What's the Purpose of Figurative Language?
Figurative language plays a major role in compelling literary works. Figurative language is a contrast to literal language. Its primary purpose is to force readers to imagine or intuit what an author means with an expression or statement. Multiple literary devices and elements are commonly used in the category of figurative language.
The use of multiple types of elements adds to the strength, depth and quality of figurative language through a literary work. Metaphors, similes, analogies, hyperbole, symbolism, personification, allusion, imagery and rhyme are all common figurative language elements. Applying the right element in making specific points in writing is necessary to make figurative language work. Regardless of the tool, figurative language strengthens or makes a point more compelling and effective.
Metaphors, Similes and Analogies
Metaphors, similes and analogies are often used in similar ways. Rather than simply making a statement about a person, place or thing, these tools allow you to make the point by comparing one thing to another. In the metaphor "Jill is the rock of her family," the character Jill is compared to a rock to emphasize her strength and fortitude. The author takes this approach as opposed to simply stating "Jill is a stable and supportive influence in her family," which is more literal, but also less impactful.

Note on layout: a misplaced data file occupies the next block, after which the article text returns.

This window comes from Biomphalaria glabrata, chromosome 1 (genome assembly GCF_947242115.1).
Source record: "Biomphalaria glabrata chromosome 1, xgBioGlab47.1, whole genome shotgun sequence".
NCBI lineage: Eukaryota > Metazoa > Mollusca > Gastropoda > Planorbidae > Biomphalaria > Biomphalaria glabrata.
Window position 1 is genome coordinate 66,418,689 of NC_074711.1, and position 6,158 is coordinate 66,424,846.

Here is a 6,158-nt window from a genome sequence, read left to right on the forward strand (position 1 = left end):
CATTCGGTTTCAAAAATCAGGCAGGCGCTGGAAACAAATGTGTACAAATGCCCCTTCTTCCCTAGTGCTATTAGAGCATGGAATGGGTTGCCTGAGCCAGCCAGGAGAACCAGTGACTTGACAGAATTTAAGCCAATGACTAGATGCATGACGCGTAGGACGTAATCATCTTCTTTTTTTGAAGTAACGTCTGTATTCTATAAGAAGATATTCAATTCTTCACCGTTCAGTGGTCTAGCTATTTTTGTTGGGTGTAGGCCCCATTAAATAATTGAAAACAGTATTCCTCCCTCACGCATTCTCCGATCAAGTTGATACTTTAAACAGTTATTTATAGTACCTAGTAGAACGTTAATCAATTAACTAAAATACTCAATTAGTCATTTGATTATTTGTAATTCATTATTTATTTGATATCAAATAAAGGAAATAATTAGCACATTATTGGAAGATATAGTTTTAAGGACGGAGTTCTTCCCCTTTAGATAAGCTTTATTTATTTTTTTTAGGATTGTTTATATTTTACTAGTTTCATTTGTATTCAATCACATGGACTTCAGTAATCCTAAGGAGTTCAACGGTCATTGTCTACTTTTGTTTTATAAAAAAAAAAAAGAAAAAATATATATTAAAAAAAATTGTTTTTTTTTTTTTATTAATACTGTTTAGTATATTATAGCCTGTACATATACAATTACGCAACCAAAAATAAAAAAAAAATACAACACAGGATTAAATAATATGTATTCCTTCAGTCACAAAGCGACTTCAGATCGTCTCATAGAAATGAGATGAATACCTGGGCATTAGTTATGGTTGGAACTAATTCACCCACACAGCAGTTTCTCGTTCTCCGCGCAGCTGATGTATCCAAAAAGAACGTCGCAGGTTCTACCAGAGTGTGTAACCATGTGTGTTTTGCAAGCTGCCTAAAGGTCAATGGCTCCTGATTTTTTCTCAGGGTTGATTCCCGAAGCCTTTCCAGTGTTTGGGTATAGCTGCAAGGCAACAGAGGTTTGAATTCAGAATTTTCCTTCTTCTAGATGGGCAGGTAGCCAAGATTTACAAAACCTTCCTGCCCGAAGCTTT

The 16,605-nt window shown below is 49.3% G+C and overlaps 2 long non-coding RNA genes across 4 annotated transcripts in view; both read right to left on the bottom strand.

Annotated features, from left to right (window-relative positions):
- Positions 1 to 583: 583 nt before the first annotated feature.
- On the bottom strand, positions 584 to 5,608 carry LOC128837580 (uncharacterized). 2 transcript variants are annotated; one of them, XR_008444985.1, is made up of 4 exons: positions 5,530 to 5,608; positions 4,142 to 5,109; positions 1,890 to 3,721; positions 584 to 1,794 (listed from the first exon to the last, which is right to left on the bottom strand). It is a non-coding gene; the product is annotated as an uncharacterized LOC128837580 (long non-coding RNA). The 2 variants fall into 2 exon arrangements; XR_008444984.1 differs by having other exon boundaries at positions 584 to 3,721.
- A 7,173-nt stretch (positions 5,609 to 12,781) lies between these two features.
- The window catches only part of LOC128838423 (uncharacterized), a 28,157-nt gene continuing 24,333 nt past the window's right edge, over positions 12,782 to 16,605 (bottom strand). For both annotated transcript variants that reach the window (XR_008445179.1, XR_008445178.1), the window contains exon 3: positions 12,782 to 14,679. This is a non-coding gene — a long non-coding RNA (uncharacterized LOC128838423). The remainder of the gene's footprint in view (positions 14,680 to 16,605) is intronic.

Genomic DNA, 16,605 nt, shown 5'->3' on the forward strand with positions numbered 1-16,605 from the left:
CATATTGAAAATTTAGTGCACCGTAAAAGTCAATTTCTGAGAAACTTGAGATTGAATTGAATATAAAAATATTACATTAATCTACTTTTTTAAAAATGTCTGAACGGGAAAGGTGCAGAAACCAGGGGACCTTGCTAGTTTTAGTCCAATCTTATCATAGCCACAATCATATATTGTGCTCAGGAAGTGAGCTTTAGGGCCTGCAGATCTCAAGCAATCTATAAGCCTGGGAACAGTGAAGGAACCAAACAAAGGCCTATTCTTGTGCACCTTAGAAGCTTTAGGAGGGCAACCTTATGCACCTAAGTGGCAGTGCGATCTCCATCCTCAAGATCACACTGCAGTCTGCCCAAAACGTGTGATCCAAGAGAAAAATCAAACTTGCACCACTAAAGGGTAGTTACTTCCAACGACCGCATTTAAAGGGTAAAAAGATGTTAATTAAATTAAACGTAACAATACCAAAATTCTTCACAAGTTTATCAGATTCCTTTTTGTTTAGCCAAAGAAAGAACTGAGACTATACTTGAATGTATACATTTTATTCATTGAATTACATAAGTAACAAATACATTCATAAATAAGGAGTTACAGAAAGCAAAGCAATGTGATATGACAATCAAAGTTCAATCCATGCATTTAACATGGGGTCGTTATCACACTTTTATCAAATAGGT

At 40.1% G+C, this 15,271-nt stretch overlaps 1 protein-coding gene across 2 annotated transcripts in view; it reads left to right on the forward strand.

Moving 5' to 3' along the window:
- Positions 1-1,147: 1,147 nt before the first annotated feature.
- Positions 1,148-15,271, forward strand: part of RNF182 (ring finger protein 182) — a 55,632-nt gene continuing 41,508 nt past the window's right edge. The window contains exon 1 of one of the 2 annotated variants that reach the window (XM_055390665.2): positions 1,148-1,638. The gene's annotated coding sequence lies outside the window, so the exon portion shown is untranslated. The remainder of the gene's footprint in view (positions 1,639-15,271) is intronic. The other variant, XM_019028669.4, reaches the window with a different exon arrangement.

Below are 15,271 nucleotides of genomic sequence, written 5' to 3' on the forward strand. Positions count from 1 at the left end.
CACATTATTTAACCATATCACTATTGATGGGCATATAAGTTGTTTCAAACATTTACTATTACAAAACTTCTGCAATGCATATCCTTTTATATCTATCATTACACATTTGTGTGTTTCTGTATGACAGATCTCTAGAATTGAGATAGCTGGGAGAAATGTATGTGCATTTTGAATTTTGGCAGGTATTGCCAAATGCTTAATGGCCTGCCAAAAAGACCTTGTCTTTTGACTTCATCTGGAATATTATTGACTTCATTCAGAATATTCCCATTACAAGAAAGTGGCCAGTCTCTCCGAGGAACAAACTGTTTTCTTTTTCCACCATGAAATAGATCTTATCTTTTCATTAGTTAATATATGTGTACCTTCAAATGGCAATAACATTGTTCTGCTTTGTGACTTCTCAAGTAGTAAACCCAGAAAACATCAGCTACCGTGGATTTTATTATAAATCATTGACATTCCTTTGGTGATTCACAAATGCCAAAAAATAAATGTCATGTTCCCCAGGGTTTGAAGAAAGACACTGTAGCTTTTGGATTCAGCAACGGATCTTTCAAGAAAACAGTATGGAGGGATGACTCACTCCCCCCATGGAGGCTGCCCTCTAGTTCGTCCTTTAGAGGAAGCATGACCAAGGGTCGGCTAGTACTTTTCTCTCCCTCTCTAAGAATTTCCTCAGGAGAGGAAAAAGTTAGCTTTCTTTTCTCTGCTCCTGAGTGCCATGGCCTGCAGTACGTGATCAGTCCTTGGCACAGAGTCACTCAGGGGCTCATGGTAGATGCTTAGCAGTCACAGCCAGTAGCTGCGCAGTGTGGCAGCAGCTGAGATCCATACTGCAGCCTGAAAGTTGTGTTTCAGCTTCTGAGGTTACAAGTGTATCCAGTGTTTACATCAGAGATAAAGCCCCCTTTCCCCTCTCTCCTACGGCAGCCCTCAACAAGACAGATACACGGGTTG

Some figurative language is used to expand beyond the literal narrative in the story. Hyperbole is a grossly exaggerated or excessive claim. Symbolism is used to present a moral lesson or broader point by having a noun in the story represent something beyond the story. Personification is used to give human qualities to an object or animal. For example, "the clouds cried with empathy toward her loss" is a human-like way to describe rainfall. Allusion is simply referring to something outside the narrative, such as a reference to a historical event.
In creative works, some figurative language tools simply increase the creativity of the writing. Imagery is one of the simpler elements to understand. It is the use of descriptive, expressive language to give the reader a mental image. "The Sun beamed brightly down on the couple as they embraced" is an example. Rhyme is a figurative element commonly used in children's books. Dr. Suess' books routinely use rhyming to add flow and intrigue to stories.
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